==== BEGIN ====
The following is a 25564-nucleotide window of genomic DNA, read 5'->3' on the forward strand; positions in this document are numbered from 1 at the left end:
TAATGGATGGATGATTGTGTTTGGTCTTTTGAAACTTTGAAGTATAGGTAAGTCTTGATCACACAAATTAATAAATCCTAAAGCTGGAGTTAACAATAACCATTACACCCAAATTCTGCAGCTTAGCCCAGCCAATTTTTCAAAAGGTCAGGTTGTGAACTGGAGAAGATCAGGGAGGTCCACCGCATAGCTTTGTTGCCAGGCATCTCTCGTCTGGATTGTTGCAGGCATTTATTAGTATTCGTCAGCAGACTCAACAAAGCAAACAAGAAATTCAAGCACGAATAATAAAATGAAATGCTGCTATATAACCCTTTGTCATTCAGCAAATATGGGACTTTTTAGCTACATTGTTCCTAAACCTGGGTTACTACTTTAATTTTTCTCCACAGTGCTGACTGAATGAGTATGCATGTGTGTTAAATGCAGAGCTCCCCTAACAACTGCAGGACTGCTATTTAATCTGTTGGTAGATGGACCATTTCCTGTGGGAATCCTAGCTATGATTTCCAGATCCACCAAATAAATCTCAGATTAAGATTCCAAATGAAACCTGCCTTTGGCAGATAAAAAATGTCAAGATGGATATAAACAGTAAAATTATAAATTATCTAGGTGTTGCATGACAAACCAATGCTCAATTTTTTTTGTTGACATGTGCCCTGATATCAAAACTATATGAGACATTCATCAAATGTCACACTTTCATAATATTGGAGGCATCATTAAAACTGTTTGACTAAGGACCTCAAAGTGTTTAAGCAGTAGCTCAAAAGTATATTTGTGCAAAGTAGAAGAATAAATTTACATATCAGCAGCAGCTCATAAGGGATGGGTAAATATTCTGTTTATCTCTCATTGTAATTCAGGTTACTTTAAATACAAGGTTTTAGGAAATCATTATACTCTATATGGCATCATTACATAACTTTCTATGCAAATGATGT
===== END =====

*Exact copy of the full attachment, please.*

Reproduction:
The following is a 25564-nucleotide window of genomic DNA, read 5'->3' on the forward strand; positions in this document are numbered from 1 at the left end:
TAATGGATGGATGATTGTGTTTGGTCTTTTGAAACTTTGAAGTATAGGTAAGTCTTGATCACACAAATTAATAAATCCTAAAGCTGGAGTTAACAATAACCATTACACCCAAATTCTGCAGCTTAGCCCAGCCAATTTTTCAAAAGGTCAGGTTGTGAACTGGAGAAGATCAGGGAGGTCCACCGCATAGCTTTGTTGCCAGGCATCTCTCGTCTGGATTGTTGCAGGCATTTATTAGTATTCGTCAGCAGACTCAACAAAGCAAACAAGAAATTCAAGCACGAATAATAAAATGAAATGCTGCTATATAACCCTTTGTCATTCAGCAAATATGGGACTTTTTAGCTACATTGTTCCTAAACCTGGGTTACTACTTTAATTTTTCTCCACAGTGCTGACTGAATGAGTATGCATGTGTGTTAAATGCAGAGCTCCCCTAACAACTGCAGGACTGCTATTTAATCTGTTGGTAGATGGACCATTTCCTGTGGGAATCCTAGCTATGATTTCCAGATCCACCAAATAAATCTCAGATTAAGATTCCAAATGAAACCTGCCTTTGGCAGATAAAAAATGTCAAGATGGATATAAACAGTAAAATTATAAATTATCTAGGTGTTGCATGACAAACCAATGCTCAATTTTTTTTGTTGACATGTGCCCTGATATCAAAACTATATGAGACATTCATCAAATGTCACACTTTCATAATATTGGAGGCATCATTAAAACTGTTTGACTAAGGACCTCAAAGTGTTTAAGCAGTAGCTCAAAAGTATATTTGTGCAAAGTAGAAGAATAAATTTACATATCAGCAGCAGCTCATAAGGGATGGGTAAATATTCTGTTTATCTCTCATTGTAATTCAGGTTACTTTAAATACAAGGTTTTAGGAAATCATTATACTCTATATGGCATCATTACATAACTTTCTATGCAAATGATGT